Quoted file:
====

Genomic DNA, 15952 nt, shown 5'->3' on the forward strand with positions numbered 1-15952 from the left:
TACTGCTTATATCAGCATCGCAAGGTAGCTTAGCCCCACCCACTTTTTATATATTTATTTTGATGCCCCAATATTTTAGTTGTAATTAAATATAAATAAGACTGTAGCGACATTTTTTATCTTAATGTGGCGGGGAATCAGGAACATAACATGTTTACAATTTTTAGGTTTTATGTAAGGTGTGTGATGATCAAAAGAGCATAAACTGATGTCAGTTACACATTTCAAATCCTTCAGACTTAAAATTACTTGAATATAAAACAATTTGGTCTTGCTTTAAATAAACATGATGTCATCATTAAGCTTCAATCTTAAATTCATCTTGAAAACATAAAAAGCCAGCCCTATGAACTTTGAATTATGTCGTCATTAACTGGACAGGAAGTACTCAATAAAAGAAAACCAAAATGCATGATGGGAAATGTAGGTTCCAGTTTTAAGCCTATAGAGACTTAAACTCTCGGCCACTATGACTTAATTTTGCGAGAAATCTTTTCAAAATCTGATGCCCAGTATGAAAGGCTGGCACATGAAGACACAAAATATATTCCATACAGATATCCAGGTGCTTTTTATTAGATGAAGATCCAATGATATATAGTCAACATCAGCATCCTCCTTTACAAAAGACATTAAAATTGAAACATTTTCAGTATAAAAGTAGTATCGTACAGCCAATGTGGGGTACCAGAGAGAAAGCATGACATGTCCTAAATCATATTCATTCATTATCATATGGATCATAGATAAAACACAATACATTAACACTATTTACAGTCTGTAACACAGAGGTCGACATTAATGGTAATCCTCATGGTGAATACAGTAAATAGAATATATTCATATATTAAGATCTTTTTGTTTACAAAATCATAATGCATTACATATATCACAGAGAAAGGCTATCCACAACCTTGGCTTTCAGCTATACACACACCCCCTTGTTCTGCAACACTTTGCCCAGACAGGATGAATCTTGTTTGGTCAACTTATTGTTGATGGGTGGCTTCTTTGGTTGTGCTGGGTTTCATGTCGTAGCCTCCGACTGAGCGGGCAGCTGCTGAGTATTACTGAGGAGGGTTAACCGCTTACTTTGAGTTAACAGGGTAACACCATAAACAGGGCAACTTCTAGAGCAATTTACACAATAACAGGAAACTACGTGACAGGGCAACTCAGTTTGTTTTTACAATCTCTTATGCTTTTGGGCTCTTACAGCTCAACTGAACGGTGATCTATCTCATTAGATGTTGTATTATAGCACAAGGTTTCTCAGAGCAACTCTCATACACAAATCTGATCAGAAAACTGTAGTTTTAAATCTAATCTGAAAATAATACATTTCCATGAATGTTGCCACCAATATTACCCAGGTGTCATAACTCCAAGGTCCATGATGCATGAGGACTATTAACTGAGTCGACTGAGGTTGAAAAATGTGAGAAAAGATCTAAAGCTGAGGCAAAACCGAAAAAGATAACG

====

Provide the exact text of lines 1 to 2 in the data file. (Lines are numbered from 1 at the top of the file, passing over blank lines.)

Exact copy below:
Genomic DNA, 15952 nt, shown 5'->3' on the forward strand with positions numbered 1-15952 from the left:
TACTGCTTATATCAGCATCGCAAGGTAGCTTAGCCCCACCCACTTTTTATATATTTATTTTGATGCCCCAATATTTTAGTTGTAATTAAATATAAATAAGACTGTAGCGACATTTTTTATCTTAATGTGGCGGGGAATCAGGAACATAACATGTTTACAATTTTTAGGTTTTATGTAAGGTGTGTGATGATCAAAAGAGCATAAACTGATGTCAGTTACACATTTCAAATCCTTCAGACTTAAAATTACTTGAATATAAAACAATTTGGTCTTGCTTTAAATAAACATGATGTCATCATTAAGCTTCAATCTTAAATTCATCTTGAAAACATAAAAAGCCAGCCCTATGAACTTTGAATTATGTCGTCATTAACTGGACAGGAAGTACTCAATAAAAGAAAACCAAAATGCATGATGGGAAATGTAGGTTCCAGTTTTAAGCCTATAGAGACTTAAACTCTCGGCCACTATGACTTAATTTTGCGAGAAATCTTTTCAAAATCTGATGCCCAGTATGAAAGGCTGGCACATGAAGACACAAAATATATTCCATACAGATATCCAGGTGCTTTTTATTAGATGAAGATCCAATGATATATAGTCAACATCAGCATCCTCCTTTACAAAAGACATTAAAATTGAAACATTTTCAGTATAAAAGTAGTATCGTACAGCCAATGTGGGGTACCAGAGAGAAAGCATGACATGTCCTAAATCATATTCATTCATTATCATATGGATCATAGATAAAACACAATACATTAACACTATTTACAGTCTGTAACACAGAGGTCGACATTAATGGTAATCCTCATGGTGAATACAGTAAATAGAATATATTCATATATTAAGATCTTTTTGTTTACAAAATCATAATGCATTACATATATCACAGAGAAAGGCTATCCACAACCTTGGCTTTCAGCTATACACACACCCCCTTGTTCTGCAACACTTTGCCCAGACAGGATGAATCTTGTTTGGTCAACTTATTGTTGATGGGTGGCTTCTTTGGTTGTGCTGGGTTTCATGTCGTAGCCTCCGACTGAGCGGGCAGCTGCTGAGTATTACTGAGGAGGGTTAACCGCTTACTTTGAGTTAACAGGGTAACACCATAAACAGGGCAACTTCTAGAGCAATTTACACAATAACAGGAAACTACGTGACAGGGCAACTCAGTTTGTTTTTACAATCTCTTATGCTTTTGGGCTCTTACAGCTCAACTGAACGGTGATCTATCTCATTAGATGTTGTATTATAGCACAAGGTTTCTCAGAGCAACTCTCATACACAAATCTGATCAGAAAACTGTAGTTTTAAATCTAATCTGAAAATAATACATTTCCATGAATGTTGCCACCAATATTACCCAGGTGTCATAACTCCAAGGTCCATGATGCATGAGGACTATTAACTGAGTCGACTGAGGTTGAAAAATGTGAGAAAAGATCTAAAGCTGAGGCAAAACCGAAAAAGATAACG